RE: [Discuss-sudbury-model] Learning piano?

From: Joseph Moore <>
Date: Mon Dec 5 15:36:00 2005

Welcome, Matt. Good questions.
3 of my kids take piano. I follow the method Keith Jarrett (a phenomenal
piano player) says his parents followed: they simply reminded him that
the piano and lessons weren't free, and that his practicing was a
condition for the family keeping them. The practice comes and goes -
some weeks, the kids pound away at it, others, not so much. But they all
seem to be learning to play, and I don't waste time bugging them.

This seems to me to be in keeping with the Sudbury approach - we freely
entered into a deal (I supply a piano and lessons, they practice) that
they are free to end at any time. There's the implicit 'coercion' of my
obvious pleasure in their playing, I suppose, but, other than that, they
ultimately call the shots here.

Not a scientific survey, but it seems to me that I've run across several
times as many adults who were forced to play as kids who no longer play
at all, as adults who express gratitude that they were forced to play -
and still play. YMMV. Also, there are tons of people (like me) who began
playing later in life (teenagers on up) who seem to enjoy it a lot
despite having missed out on that 1 in 10,000 chance of becoming a
concert pianist because they failed to start early enough.

A couple important points: There's an infinite supply of worthy things
to learn about. Piano is a very good thing to know, but so is Urdu and
whittling and computer repair and poetry and plumbing and so on - nobody
ever learns even 1% of all the good things to know that are out there. A
key step, it seems to me, is to let go of kids and let them learn what
seems good to them - they'll do OK, and, as a parent, *you* get to be
the one introduced to surprising things by them - a much better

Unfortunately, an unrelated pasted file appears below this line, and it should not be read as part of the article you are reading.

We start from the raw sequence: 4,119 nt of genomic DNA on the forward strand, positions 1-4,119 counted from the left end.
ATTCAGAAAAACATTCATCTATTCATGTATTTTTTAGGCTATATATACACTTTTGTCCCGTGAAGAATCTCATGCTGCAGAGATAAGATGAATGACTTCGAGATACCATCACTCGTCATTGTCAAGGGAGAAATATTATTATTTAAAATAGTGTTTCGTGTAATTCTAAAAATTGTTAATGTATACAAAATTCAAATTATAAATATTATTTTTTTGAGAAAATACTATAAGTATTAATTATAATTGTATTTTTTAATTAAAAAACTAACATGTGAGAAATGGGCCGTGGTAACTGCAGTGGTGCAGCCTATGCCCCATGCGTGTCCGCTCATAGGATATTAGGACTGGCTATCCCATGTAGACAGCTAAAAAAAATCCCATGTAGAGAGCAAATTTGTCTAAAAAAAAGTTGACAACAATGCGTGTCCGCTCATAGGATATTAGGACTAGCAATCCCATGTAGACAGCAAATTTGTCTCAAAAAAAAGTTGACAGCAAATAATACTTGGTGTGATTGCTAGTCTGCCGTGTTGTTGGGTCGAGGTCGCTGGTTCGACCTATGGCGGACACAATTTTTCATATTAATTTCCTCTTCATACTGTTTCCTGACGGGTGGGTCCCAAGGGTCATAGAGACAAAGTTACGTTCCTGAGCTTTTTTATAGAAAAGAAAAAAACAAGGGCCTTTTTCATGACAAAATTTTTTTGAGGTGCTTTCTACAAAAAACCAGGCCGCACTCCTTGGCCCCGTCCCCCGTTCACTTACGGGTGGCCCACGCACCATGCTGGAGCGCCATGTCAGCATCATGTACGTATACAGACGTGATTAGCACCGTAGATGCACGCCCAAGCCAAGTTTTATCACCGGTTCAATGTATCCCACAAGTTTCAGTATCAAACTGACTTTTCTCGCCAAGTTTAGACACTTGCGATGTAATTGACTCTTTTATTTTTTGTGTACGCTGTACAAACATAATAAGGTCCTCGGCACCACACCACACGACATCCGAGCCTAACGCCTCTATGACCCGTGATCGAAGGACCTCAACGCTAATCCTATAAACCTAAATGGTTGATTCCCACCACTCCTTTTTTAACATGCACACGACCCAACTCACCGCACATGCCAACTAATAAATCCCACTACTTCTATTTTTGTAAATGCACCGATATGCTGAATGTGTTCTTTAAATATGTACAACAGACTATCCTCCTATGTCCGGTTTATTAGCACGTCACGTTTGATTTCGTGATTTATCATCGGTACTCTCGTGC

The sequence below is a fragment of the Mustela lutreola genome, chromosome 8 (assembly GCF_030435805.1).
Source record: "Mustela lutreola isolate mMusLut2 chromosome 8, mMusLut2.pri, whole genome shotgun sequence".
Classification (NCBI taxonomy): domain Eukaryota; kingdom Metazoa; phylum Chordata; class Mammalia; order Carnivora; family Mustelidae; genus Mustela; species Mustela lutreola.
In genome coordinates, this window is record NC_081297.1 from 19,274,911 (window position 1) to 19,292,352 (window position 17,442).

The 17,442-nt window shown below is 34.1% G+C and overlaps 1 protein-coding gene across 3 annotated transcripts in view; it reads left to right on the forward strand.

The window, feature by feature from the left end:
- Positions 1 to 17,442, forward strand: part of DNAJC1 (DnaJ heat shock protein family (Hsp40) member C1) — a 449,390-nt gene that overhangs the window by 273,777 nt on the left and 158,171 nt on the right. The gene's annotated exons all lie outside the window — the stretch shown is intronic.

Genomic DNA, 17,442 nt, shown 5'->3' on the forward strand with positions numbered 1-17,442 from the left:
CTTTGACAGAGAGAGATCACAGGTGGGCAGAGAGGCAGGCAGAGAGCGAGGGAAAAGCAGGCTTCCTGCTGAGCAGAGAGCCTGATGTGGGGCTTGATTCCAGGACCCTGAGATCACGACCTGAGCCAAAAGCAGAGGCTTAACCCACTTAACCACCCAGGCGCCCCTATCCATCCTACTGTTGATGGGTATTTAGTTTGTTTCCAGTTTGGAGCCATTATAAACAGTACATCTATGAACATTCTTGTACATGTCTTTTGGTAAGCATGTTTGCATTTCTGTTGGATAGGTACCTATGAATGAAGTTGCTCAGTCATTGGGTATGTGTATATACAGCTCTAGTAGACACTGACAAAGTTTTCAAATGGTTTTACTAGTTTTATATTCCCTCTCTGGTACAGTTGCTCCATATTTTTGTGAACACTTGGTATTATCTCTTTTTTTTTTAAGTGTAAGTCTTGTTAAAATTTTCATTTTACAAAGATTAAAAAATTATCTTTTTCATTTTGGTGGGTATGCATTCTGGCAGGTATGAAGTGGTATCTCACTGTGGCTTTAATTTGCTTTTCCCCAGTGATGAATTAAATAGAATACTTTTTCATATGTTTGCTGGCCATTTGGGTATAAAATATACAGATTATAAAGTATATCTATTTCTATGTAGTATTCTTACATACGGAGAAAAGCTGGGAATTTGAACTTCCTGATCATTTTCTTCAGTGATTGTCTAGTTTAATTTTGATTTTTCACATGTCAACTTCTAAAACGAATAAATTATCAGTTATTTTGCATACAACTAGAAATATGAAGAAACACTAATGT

arrangement, as their tastes are almost certainly less encumbered than
yours, and their joy in discovery more pure.

Also, there's learning and there's learning. Almost everybody who really
wants to learn a language, for example, does the classroom part as
preparation for the 'go someplace where they speak that language and
sink or swim' part, if they plan on really speaking the language. And
many people skip or delay the classroom part, and still learn by
immersion. It's key to keep in mind that learning only rarely looks like
a classroom or lessons - most learning of any value takes place in other

Diablo Valley School parent

-----Original Message-----
[] On Behalf Of Matt Schick
Sent: Monday, December 05, 2005 8:30 AM
Subject: [Discuss-sudbury-model] Learning piano?

Hi. I'm new to this forum (and to the Sudbury model in general). A

In my experience, there are things that I have learned (musical
instruments and foreign languages
jump to mind as the best examples) where, after an initial period of
interest/excitement when
starting out, things get really difficult - you're working uphill
towards a goal that's way off in
the future somewhere, there's very little benefit in the present (just
the opposite, actually - a
whole lot of dull repetetive practice), and it's VERY tempting to give
up. But after a while (a
year or two? more or less?), once you start getting good, it becomes
enjoyable in and of itself.
In a Sudbury school, how do kids come to recognize that hill and what it
takes to get over it? I
know that I would have given up flute within the first year if my
parents hadn't pushed me to keep
practicing - but in the long run, I'm VERY happy they did.

You know, that's not actually my question. I think I already have a feel
for how you'd answer that
one. Here's the real question I think I want to ask: If you have 8-year
old kids and you make them
practice piano 30 minutes a day (despite any resistance they may put
up), the kids may hate it at
the time, but by the time they're 16 they'll almost surely be REALLY
happy that they can play the
piano pretty well. What would you say about that? Where's the harm? I
know that it goes COMPLETELY
against the Sudbury model, but still... Small price to pay, maybe? Or
does it completely ruin the
adult/child relationship? Or destroy a child's sense of his or her own
power in life? (And not to
mention that trying to get a kid, or anyone else for that matter, to do
something that he/she
doesn't want to do is NO fun at ALL...) I don't doubt that there IS harm
done, I just can't seem
to find it myself. So I'm asking you.

[When I was 16, I would REALLY liked to have been able to play piano
(both of my parents can play)
and speak French (my mother's bilingual). Of course, I can learn these
things now (and am in the
process of doing so), but...]


- Matt

Yahoo! DSL - Something to write home about.
Just $16.99/mo. or less.

Discuss-sudbury-model mailing list
Received on Mon Dec 05 2005 - 15:35:56 EST

This archive was generated by hypermail 2.2.0 : Mon Jun 04 2007 - 00:03:13 EDT